A lot has happened in the last 6 months. Everyone involved with Mobiles in Malawi is excited by the SMS program’s impact on healthcare delivery at St. Gabriel’s Hospital. The medical staff and participating CHWs have taken ownership of the initiative, and what’s left of a public service grant will keep the program running for 10-15 years – at just $500 per year.
St. Gabriel’s is certainly not alone in the challenges it faces as a rural healthcare provider. After witnessing the effects of simple ideas and equally uncomplicated technology on medical care, one thing was clear – each day that a clinic goes without tools they want and need is a day with undue hardship.
To date, I am talking with healthcare organizations working in eleven countries (Burundi, Malawi, Uganda, Zambia, Mozambique, India, Kenya, Ghana, South Africa, Peru, and Haiti) about partnerships to expand the tools and strategies used at St. Gabriel’s to their respective sites. Details regarding these organizations and my role in supporting them will be expounded upon at jopsa.org in the coming weeks. In addition to healthcare providers, I’m honored to be collaborating with kiwanja.net, The kiwanja Foundation, the FrontlineSMS team, and MobilizeMRS.
After speaking with global health organizations and the clinics they’re linked to, it is clear that 2009 must be a year of action. Everything that happens will be posted here. I hope you’ll join me on this journey, and share your thoughts along the way.
This morning, we distributed the first batch of solar panels from G24 Innovations. I was also able to reconnect with CHWs I hadn’t seen in a while. Everyone was extremely happy – I’ll let the pictures tell the story.
Of course, Alex ran the session. The instructions were quick and easy, and everyone was rather celebratory:
To close the meeting, the CHWs sang a song for me that they had prepared – I’m not sure what the lyrics were, but “phones” and “messages” were included! Afterward, I traveled with Dickson Mtanga and Mary Kamakoko to their villages – it took a good two hours on a bicycle. We spent another 3 hours biking around and seeing patients, before I started back to the hospital. Dickson and Mary, using their new panels:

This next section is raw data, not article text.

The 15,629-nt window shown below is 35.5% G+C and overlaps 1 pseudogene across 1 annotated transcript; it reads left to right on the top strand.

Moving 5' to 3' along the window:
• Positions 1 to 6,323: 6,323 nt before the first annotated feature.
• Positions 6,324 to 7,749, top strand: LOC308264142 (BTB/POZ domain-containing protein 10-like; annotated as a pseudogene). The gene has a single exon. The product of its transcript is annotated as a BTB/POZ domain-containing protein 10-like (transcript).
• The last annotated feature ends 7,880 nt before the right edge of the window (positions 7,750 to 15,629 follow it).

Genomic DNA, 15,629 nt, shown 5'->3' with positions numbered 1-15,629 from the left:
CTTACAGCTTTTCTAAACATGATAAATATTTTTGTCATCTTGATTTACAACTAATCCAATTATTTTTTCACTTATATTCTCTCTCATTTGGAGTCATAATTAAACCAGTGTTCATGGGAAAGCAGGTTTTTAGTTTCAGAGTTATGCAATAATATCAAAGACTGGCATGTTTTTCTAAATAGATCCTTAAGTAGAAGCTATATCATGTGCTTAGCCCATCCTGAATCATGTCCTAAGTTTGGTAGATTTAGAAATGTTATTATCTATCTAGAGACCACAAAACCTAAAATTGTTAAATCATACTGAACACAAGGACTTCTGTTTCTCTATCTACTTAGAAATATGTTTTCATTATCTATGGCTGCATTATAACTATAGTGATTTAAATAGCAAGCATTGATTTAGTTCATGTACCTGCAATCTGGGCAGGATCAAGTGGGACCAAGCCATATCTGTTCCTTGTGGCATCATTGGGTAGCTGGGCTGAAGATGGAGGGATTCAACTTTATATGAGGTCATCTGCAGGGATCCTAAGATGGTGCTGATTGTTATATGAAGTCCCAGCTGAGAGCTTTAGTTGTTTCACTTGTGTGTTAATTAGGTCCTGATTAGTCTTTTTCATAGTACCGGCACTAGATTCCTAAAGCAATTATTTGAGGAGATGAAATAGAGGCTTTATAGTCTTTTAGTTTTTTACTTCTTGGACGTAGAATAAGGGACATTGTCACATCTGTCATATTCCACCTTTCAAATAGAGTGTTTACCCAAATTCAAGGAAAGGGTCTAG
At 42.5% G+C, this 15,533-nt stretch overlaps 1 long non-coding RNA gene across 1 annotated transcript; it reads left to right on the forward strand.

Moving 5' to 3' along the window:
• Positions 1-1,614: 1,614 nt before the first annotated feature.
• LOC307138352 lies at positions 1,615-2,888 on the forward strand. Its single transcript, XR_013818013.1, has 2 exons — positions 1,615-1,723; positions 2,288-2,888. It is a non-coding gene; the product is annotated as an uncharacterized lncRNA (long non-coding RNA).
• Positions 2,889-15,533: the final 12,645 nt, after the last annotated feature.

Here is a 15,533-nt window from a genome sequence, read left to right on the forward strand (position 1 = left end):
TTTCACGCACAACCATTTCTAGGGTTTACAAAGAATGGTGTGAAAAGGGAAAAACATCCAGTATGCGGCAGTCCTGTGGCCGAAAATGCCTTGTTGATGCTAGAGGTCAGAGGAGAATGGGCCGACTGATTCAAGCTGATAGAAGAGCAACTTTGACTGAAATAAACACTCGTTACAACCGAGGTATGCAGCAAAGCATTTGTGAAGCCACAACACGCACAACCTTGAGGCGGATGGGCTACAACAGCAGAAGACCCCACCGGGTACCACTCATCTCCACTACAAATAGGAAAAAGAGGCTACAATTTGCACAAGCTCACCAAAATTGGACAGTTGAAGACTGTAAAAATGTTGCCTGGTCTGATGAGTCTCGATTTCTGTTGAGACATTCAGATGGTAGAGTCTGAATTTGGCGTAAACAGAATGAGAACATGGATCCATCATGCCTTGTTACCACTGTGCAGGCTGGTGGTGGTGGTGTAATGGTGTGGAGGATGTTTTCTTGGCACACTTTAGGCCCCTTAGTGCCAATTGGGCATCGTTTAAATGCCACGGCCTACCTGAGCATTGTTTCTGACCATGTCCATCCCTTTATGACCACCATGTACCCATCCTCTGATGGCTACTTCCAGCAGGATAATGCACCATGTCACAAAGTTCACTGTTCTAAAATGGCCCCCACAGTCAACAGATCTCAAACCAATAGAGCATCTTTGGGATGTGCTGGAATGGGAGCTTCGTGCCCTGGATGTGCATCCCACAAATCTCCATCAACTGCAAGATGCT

I’m back in my old room at the hospital’s guest house, and it’s pouring rain. I arrived just in time for the last Home-Based Care course – 21 new, volunteer CHWs were reviewing referral procedures, patient rights, the contents of their drug kits, etc. The group, seen above, is copying acronyms into their notebooks. Here’s a snapshot of what they’re writing:
At the end of the session, the CHWs were asked to turn in a piece of paper describing the location of their home. Most of their responses were paragraphs long – some included extensive maps.
Joanna, who is running PointCare’s CD4-count outreach program, relayed an interesting conversation with one of the CHWs a week ago. She traveled to their farthest site – a good 100 mile drive – and ran into Zakeyo, who said, “You know, Josh is coming on the 19th.” I checked FrontlineSMS, and Alex hadn’t warned him. It’s exciting to know that the next time I see him, I’ll pass along a solar panel accompanied by a solar-powered light.